Last fall, many people waited anxiously for the results of the U. S. elections. From Tuesday, November 3rd through Saturday, November 7th, the nation and the world waited to see which state would tip the scale and end one of the most contentious election cycles in American history. Pennsylvania clinched the election for President-Elect Joe Biden and Vice-President-Elect Kamala Harris. Harris, a woman of both Caribbean and South Asian descent and the daughter of immigrants, represents many “firsts” for the occupant of the nation’s second highest office. Meanwhile, some found the results from Georgia shocking. A coalition led by Black women organizers pulled off what, to many, seemed improbable: the state that once seemed a solid bet for Republicans had turned blue on the election map. Pundits scratched their heads. But for those better versed in Black women’s history, and the histories of women of color more broadly, we saw in the results from Georgia as well as Arizona and New Mexico our grandmothers, sisters, aunts, siblings, and kin. When we vote in our best interest, we deliver results that also benefit our kin, our community, and our country. Electoral politics being one of many tools of our activism, Black women and femmes, along with our allied sisters and siblings, delivered the “wholly impossible” in the face of widespread voter suppression, a global pandemic, and systemic violence.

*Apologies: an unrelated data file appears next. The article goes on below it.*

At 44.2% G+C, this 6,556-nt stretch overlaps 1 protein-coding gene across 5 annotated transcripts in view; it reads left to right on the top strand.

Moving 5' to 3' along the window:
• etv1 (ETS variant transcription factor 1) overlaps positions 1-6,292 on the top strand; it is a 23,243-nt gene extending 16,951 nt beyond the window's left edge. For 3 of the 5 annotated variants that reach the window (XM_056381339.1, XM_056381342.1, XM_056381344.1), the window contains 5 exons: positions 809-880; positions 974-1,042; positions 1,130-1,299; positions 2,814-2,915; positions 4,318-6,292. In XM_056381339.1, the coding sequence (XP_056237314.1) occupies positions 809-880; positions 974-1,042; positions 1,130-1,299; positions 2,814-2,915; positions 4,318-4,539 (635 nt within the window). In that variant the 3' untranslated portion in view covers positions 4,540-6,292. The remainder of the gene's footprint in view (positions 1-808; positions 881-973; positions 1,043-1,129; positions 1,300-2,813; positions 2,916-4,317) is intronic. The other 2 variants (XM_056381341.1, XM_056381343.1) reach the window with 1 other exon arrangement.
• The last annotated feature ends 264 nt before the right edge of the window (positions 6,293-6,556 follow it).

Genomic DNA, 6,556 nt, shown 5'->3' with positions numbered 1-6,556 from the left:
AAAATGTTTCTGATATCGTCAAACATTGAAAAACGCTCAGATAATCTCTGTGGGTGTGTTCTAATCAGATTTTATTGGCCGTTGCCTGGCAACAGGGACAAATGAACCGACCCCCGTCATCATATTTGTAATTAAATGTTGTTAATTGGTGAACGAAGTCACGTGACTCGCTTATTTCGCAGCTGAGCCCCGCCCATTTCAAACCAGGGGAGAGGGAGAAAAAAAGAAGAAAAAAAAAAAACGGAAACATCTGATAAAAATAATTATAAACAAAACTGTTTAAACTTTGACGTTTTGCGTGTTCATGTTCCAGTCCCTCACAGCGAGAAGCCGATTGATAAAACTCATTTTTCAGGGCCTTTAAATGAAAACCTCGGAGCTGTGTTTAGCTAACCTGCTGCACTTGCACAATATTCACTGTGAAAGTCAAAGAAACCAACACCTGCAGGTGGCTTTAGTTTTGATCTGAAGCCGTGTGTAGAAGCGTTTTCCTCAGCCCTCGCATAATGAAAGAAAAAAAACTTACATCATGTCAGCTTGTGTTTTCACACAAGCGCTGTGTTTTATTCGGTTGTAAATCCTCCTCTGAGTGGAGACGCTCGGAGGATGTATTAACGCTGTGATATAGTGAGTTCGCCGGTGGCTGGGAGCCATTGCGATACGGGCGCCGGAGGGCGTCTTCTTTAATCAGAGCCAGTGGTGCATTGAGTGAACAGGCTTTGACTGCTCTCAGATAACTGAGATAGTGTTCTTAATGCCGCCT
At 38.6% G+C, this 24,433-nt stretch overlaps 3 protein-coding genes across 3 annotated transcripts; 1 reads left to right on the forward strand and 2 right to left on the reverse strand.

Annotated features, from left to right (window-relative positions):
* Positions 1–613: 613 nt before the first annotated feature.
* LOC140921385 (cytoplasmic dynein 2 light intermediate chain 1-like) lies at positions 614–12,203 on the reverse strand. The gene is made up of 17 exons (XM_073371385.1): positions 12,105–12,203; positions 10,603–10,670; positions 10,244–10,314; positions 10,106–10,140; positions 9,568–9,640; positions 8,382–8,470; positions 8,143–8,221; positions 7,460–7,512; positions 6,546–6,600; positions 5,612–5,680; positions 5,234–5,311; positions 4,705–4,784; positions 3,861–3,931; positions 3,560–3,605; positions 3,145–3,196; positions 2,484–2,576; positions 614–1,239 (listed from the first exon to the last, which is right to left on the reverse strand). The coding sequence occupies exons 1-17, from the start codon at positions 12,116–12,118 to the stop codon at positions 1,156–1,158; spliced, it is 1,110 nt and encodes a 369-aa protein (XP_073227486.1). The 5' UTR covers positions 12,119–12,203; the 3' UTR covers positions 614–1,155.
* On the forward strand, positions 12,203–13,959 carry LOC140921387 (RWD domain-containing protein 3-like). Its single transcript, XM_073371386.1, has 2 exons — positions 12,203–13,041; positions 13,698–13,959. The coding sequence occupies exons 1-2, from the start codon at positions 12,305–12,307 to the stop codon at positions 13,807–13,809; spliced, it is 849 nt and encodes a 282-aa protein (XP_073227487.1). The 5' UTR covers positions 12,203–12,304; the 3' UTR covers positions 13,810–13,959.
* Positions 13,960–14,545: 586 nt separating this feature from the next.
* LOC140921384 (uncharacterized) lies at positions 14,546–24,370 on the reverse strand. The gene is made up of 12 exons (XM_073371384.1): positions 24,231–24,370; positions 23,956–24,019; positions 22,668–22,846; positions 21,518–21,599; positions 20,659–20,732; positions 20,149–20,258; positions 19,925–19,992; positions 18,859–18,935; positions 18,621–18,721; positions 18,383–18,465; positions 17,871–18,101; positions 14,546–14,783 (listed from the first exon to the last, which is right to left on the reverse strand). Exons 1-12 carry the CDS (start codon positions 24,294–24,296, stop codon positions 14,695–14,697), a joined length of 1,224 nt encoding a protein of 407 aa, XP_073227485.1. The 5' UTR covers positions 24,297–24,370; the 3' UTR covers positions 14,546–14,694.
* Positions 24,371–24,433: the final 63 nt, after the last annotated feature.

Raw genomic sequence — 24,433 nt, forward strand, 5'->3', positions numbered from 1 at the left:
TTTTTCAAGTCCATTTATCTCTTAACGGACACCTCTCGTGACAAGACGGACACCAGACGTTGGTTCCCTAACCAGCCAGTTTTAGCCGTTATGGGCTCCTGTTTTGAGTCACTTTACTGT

Our current moment, one in which Black women’s political action and freedom practice are freeing an entire nation, is deeply rooted in Black women’s history as freedom makers. As If She Were Free: A Collective Biography of Women and Emancipation in the Americas, edited by Erica L. Ball (Occidental College), Tatiana Seijas (Rutgers University), and Terri L. Snyder (California State University, Fullerton), is a particularly timely text on women’s history of freedom. As the editors note, “It was comparatively rare for women to seek freedom only for themselves. By far, women acted as if they were free by protecting their families” (14). Reaching back to sixteenth-century New Spain (Mexico), Black women have defined, shaped, claimed, and fashioned freedom. The editors ground this collective biographical project, placing women of African descent at its center, in both feminist praxis and the contemporary #MeToo, #SayHerName, and #BlackLivesMatter movements. The result of their cooperative effort with twenty-four contributing is a collective portrait of women’s freedom praxis across geographic, imperial, and socio-legal contexts.